The cognitive limits on network size draw on the evolutionary salience of social interactions. Our brains are wired to socialize. In many ways, they’re wired because of it. The engineers at Facebook and Twitter knew this before you or I did — they’ve been exploiting it for decades to optimize their networks (7) for our viewing pleasure (or, at least, obsession). They manipulate our fear of missing out and our insatiable desire to connect, giving us little bursts of dopamine with each new friend request or like-notification. You know the feeling, but you may not have realized how scientifically it was concocted.
If you’re thinking this constant cycle of craving and satisfaction sounds a lot like gambling or drug use, you’re on the right track. The relative novelty of networking via smartphones makes it difficult to draw long-term conclusions about the effects of networking addiction. However, the scientific community is in relative agreement that cell-phone usage, largely fueled by social networking, closely resembles other addictive behaviors. A 2016 review in Frontiers in Psychiatry (8) compiled information from 162 previous studies, many of which linked problematic usage of social media to depression and neuroticism. The review concluded that “there is a consensus about the existence of cell-phone addiction.” The next year, a study from Korea University in Seoul delved into the neural correlates of the epidemic. Researchers found that teenagers with diagnosed internet or smartphone addiction have abnormally high levels of GABA (the brain’s primary inhibitory neurotransmitter) in the anterior cingulate cortex (ACC), an area with connections to major executive and emotional neural networks (9, 10).
I recently began a social media detox with my sister. Before starting the experiment, I had been using my phone for around five hours per day, according to Apple’s “Screen Time” feature. My sister used hers for a whopping 10. (The average for a teenager, according to a 2016 study (11), is around 5.05). Before the detox, I found myself checking social media whenever I had a free moment, and the results ranged from antisocial (checking while eating with friends) to dangerous (checking at a traffic light) to flat-out weird (checking on the toilet). Almost every time I sat down, I pulled out my phone and was scrolling before I even knew what my brain wanted to look at.
Three weeks ago, I deleted Twitter, Instagram, Facebook, and Snapchat from my phone. The following transformation is completely anecdotal, but completely true: my phone usage is down to around 2 hours per day from 5, and it’s limited to text messaging, occasionally checking email, and FaceTime (though not perfectly genuine forms of social interaction, undoubtedly better than Facebook). After the initial uneasiness of not having my Twitter feed in my pocket, I started to literally see what I had been missing. I started to notice the food I was eating. I had deeper conversations with friends and family. I felt less anxious, and happier.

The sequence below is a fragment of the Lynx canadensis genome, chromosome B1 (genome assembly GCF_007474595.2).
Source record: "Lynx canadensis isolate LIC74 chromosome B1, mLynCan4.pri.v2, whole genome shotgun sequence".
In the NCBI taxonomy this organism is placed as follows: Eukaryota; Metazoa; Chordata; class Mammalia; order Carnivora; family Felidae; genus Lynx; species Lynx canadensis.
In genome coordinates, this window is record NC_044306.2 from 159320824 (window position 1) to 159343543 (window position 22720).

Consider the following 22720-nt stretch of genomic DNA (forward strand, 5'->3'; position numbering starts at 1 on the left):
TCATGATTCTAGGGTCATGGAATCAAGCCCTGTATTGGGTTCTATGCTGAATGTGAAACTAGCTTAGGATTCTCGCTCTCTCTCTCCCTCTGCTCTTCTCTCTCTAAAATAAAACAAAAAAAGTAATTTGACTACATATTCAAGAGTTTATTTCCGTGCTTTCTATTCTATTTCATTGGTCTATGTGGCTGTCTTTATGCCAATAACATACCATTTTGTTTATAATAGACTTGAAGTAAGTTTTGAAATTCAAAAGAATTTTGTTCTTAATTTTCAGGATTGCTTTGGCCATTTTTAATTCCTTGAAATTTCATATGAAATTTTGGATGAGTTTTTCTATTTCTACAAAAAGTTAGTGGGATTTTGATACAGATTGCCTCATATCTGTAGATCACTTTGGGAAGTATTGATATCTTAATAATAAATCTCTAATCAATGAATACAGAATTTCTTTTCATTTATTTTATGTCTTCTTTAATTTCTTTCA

On the first day of our detox, I found my sister staring out the back window of our house. I asked her when the last time she really looked outside was. She told me, “I mean… I’ve seen it.” We started talking about our social media usage. I asked her if she’d ever gone on Instagram and then left the app happier than she was when she got on. She told me no. Before going upstairs to put her phone in her room, she turned to me and said, “I’m having actual thoughts!” I asked her how it felt. “Unsettling,” she said, “but good.”
We know that social and professional networking are linked to anxiety, depression, and neuroticism. We know that we’ve spread ourselves too thin, between our hundreds of online connections and our (approximately) 150 real ones. We fixate on vapid online interactions that deprive us of the time to nurture the relationships we actually need.
We’ve all read optimistic articles proposing antidotes to the networking epidemic. “Take a ‘Smartphone Sabbath,” they say. Or, “Try this tracking app to decrease your number of pickups per day.” But there is no cute solution. There is no easy fix.
Going cold turkey was easier for me than it will be for most — I’m in college, so many of my closest friends live within walking (or shouting) distance. You don’t need to delete everything at once, but do try following this simple rule: if a non-essential app or website makes you less happy — and no, LinkedIn is not essential — delete it.